Diary of an East Harlem Tenement [HISTORY]

Posted on: May 22nd, 2014 at 10:00 am by

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Another view of the Tenement from 114th Street.

Let’s take a quick trip up to East Harlem (aka El Barrio) to explore some of its rich history.

My family’s roots go deep in this area, which in many ways, prompted my interest in exploring other parts of the city. A few months ago, after six years of attempting to enter 401 East 114th Street, my brother and I were finally able to gain access and take some great pictures of an important piece of our family’s (and New York’s) history.

The trip was timely, especially in light of news that a well-known East Harlem investor, James J. Pisacano (Pisacano Enterprises), purchased the building and is planning a conversion to luxury rentals – 6 two-bedroom apartments and the ground floor as a Commercial Space.

Near the turn of the last century, this neighborhood was largely Italian, with tenement housing lining the northern and southern sides of the block from 1st to Pleasant Avenue, peppered with a few private family homes.

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Pasquale and Nicoletta – Wedding Photo June 1891

One particular Italian couple, my great great grandparents Nicoletta Trimarco and Pasquale Felitti, decided to make a home (and business) on this block in 1890. Its ethnic composition, close proximity to the East River, and office space where Pasquale could practice medicine were all huge factors in that decision.

Economic stability was also on Nicoletta’s mind. Her granddaughter recalled, “[Nicoletta] had a great sense of self and a direction in mind. This related to what she had said to her young husband when she told him lovingly…’don’t give me jewelry, give me property.'” And so he did.

They began raising a family in a house on 114th street between 1st and Pleasant, but eventually invested in a tenement property right on the corner (401 East 114th Street) for $32,000. They purchased other properties as well, and doing so marked another step forward for this Italian immigrant family. Having spent most of their lives living in New York “slum” housing, they not only had their own home, but properties from which to run business and collect additional revenue. One can only imagine the difference between a four-story home, as compared to a small cramped room, that they had undoubtedly been so accustomed to. The family tenement provided economic income, as well as a space on the ground floor for Pasquale’s medical office, which operated behind the Farmacia Vesuvio.

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The drugstore at 114th St and 1st Ave. Farmacia Vesuvio. The vesuvio is painted on the ceiling.

The grandson of Pasquale recalls:

Most of Pasquale’s patients were poor. Many of the fathers were day laborers who were irregularly employed. Many men were alone, or living in small groups, trying to save money enough to bring their families over or to return to Italy and buy a piece of land. Quite a number of immigrants, especially among the Italians, were not really immigrants, especially since they never had any intention of remaining here. These people came because they were land-poor or landless, knew the exact price of a piece of land at home and intended to make that much money and a little more, return to their villages, and buy a piece of land to better provide for their family and the future. And many did. And many more didn’t.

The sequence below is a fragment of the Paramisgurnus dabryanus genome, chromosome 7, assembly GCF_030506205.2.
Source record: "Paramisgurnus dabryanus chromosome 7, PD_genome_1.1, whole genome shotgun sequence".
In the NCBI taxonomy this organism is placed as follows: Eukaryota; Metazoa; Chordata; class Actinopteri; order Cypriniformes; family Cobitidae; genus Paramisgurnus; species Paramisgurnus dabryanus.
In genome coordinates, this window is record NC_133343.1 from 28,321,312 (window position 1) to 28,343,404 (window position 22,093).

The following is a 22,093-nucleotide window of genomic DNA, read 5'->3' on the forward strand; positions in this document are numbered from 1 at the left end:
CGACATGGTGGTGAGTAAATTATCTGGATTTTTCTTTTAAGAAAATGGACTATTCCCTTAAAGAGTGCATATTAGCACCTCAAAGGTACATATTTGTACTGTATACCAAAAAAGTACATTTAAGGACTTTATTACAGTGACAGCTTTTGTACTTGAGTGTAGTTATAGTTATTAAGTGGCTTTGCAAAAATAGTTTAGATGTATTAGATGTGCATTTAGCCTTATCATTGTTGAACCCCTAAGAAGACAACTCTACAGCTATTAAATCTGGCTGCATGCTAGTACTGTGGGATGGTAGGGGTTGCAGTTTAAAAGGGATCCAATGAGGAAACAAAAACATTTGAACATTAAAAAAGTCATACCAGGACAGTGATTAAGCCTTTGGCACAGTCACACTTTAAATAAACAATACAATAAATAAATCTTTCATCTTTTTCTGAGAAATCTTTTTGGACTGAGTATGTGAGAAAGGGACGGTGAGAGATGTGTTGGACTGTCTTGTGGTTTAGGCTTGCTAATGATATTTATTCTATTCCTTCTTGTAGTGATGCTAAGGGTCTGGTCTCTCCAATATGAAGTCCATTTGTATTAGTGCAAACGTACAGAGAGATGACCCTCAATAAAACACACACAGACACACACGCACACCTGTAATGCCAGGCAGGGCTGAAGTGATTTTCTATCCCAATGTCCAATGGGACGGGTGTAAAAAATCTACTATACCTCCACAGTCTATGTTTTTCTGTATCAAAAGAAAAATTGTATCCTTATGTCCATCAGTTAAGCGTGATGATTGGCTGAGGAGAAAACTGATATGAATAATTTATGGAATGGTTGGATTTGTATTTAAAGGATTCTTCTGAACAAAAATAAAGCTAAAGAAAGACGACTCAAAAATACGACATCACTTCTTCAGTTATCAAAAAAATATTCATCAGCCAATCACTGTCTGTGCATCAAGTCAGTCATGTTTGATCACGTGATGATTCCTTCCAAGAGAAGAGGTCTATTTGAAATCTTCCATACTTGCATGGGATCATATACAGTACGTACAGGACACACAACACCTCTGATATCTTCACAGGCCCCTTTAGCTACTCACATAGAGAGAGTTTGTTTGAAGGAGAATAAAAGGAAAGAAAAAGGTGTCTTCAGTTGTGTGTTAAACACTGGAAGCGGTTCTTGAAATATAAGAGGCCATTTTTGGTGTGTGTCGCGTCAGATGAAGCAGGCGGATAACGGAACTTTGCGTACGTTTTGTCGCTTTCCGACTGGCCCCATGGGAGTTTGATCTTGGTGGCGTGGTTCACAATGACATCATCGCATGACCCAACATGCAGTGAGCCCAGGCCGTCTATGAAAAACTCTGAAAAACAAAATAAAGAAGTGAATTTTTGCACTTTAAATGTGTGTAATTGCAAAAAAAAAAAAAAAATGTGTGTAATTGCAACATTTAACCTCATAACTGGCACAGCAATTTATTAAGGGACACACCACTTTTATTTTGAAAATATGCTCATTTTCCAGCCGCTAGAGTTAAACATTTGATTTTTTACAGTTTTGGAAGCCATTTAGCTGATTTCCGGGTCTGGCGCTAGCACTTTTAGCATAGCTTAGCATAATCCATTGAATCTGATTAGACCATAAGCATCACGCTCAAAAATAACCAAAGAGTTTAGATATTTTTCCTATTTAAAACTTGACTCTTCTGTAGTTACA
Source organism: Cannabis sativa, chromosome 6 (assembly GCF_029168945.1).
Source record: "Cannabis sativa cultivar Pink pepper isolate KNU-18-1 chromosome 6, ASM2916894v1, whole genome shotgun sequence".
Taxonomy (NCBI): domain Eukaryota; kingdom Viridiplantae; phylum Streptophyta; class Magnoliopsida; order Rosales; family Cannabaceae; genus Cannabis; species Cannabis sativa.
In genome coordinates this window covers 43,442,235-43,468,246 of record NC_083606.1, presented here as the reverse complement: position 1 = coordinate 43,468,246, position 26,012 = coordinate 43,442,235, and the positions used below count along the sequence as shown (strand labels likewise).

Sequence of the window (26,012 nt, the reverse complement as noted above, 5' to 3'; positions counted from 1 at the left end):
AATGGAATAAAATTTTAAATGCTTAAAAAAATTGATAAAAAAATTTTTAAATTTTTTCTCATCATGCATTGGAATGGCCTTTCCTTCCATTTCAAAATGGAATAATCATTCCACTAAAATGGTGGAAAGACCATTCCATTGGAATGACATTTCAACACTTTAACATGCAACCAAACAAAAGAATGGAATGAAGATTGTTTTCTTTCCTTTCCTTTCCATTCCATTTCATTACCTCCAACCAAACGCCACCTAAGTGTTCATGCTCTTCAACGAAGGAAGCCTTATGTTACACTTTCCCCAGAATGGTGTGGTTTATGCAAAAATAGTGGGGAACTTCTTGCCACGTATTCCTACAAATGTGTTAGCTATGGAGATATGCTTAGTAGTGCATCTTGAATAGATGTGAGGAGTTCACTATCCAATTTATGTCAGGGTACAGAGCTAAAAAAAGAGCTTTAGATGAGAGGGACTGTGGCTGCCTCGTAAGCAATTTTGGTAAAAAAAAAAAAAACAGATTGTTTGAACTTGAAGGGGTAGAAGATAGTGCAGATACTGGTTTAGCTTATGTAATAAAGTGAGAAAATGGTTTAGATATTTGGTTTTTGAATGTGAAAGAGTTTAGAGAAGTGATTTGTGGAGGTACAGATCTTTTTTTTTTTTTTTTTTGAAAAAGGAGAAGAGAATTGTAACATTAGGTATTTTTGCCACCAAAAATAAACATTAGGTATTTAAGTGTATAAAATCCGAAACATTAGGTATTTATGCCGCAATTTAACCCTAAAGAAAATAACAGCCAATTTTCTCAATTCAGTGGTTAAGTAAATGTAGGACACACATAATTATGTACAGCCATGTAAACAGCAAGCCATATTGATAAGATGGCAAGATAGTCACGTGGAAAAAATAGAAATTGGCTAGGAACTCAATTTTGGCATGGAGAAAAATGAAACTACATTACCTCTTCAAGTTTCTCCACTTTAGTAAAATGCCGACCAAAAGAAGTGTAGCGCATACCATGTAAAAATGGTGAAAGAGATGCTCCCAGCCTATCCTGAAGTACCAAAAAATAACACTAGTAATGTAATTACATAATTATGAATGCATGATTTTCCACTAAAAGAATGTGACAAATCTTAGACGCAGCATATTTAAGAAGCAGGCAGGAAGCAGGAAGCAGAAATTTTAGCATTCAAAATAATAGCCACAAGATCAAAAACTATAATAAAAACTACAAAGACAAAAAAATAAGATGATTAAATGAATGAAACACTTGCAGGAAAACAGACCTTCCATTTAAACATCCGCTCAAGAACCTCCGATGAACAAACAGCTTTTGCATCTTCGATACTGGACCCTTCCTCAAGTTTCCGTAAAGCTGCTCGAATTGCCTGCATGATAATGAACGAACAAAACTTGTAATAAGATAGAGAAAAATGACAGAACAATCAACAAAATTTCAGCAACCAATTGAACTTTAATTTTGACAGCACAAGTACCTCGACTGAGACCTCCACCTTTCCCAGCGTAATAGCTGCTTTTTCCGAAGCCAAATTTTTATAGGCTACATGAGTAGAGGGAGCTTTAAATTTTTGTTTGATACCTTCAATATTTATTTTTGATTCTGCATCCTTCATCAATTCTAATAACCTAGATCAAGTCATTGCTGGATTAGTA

In 1910, a decade after Pasquale and Nicoletta purchased the tenement at 401 East 114th Street, about ten families moved in, comprising around 45 people. Common occupations of these dwellers consisted of street work laborers (the most common), “odd jobs,” stonemasons, saloon bartenders, cement laborers, tailors, and concrete laborers. Pasquale was the only physician on the block.

This building changed hands several times throughout the years and would eventually fall on hard times. It was purchased by a religious group and was subsequently damaged by a fire in the 1980s. The building survived but fell further into disrepair; it was later sold by one of the remaining members of the religious group.

While its conversion awaits, here are some additional photos:

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Pasquale, ca. 1910ish

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These are the basement steps which go up towards 1st avenue.

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Remnants of an old bread oven in the basement! Lever still visible.

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Steps leading to the door onto 114th Street. Likely the entrance all residents used.

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Same steps except now looking upwards. Likely the original bannister.

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Tenement Hall

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Looking down at the first floor. Original black and white tile still in great shape.

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Looking at the tenement from 114th street (behind the camera is Jefferson Park).

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Taken in 1934 during the Feast of Mount Carmel. Tenement in the background; Photo: NYPL

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Pharmacy can be seen towards the upper right of this photo, 1934. Photo: NYPL

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Another view of the Tenement stairs.

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Original railing. This would be the first flight of steps residents used upon entry

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